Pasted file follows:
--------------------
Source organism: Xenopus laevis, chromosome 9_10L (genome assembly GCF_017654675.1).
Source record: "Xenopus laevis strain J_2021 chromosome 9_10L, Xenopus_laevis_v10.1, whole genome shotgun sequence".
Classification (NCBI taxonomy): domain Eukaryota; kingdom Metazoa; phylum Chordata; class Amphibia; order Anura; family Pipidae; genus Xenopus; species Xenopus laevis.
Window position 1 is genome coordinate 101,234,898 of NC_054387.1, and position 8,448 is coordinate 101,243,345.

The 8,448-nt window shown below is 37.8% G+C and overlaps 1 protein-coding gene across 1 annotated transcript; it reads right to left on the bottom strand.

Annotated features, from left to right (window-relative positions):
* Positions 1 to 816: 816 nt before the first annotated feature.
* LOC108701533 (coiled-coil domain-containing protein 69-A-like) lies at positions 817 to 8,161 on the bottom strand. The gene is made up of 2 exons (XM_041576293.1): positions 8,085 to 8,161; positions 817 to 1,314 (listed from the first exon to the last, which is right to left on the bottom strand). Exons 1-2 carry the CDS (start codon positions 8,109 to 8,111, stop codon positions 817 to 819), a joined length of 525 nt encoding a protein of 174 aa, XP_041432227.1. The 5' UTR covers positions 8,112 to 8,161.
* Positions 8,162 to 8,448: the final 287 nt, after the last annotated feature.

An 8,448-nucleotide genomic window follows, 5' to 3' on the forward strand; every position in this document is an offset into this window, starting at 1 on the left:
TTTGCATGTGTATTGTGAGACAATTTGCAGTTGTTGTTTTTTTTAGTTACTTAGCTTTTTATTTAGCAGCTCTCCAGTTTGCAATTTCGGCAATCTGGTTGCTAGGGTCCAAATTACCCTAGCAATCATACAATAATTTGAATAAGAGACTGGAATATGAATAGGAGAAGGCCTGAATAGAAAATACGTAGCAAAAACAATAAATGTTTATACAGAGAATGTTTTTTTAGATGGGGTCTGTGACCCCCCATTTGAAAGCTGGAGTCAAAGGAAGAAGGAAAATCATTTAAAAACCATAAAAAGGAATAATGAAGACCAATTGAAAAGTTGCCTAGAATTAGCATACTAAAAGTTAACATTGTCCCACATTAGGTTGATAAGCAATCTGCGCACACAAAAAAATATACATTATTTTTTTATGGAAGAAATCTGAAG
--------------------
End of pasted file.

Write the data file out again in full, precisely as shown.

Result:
Source organism: Xenopus laevis, chromosome 9_10L (genome assembly GCF_017654675.1).
Source record: "Xenopus laevis strain J_2021 chromosome 9_10L, Xenopus_laevis_v10.1, whole genome shotgun sequence".
Classification (NCBI taxonomy): domain Eukaryota; kingdom Metazoa; phylum Chordata; class Amphibia; order Anura; family Pipidae; genus Xenopus; species Xenopus laevis.
Window position 1 is genome coordinate 101,234,898 of NC_054387.1, and position 8,448 is coordinate 101,243,345.

The 8,448-nt window shown below is 37.8% G+C and overlaps 1 protein-coding gene across 1 annotated transcript; it reads right to left on the bottom strand.

Annotated features, from left to right (window-relative positions):
* Positions 1 to 816: 816 nt before the first annotated feature.
* LOC108701533 (coiled-coil domain-containing protein 69-A-like) lies at positions 817 to 8,161 on the bottom strand. The gene is made up of 2 exons (XM_041576293.1): positions 8,085 to 8,161; positions 817 to 1,314 (listed from the first exon to the last, which is right to left on the bottom strand). Exons 1-2 carry the CDS (start codon positions 8,109 to 8,111, stop codon positions 817 to 819), a joined length of 525 nt encoding a protein of 174 aa, XP_041432227.1. The 5' UTR covers positions 8,112 to 8,161.
* Positions 8,162 to 8,448: the final 287 nt, after the last annotated feature.

An 8,448-nucleotide genomic window follows, 5' to 3' on the forward strand; every position in this document is an offset into this window, starting at 1 on the left:
TTTGCATGTGTATTGTGAGACAATTTGCAGTTGTTGTTTTTTTTAGTTACTTAGCTTTTTATTTAGCAGCTCTCCAGTTTGCAATTTCGGCAATCTGGTTGCTAGGGTCCAAATTACCCTAGCAATCATACAATAATTTGAATAAGAGACTGGAATATGAATAGGAGAAGGCCTGAATAGAAAATACGTAGCAAAAACAATAAATGTTTATACAGAGAATGTTTTTTTAGATGGGGTCTGTGACCCCCCATTTGAAAGCTGGAGTCAAAGGAAGAAGGAAAATCATTTAAAAACCATAAAAAGGAATAATGAAGACCAATTGAAAAGTTGCCTAGAATTAGCATACTAAAAGTTAACATTGTCCCACATTAGGTTGATAAGCAATCTGCGCACACAAAAAAATATACATTATTTTTTTATGGAAGAAATCTGAAG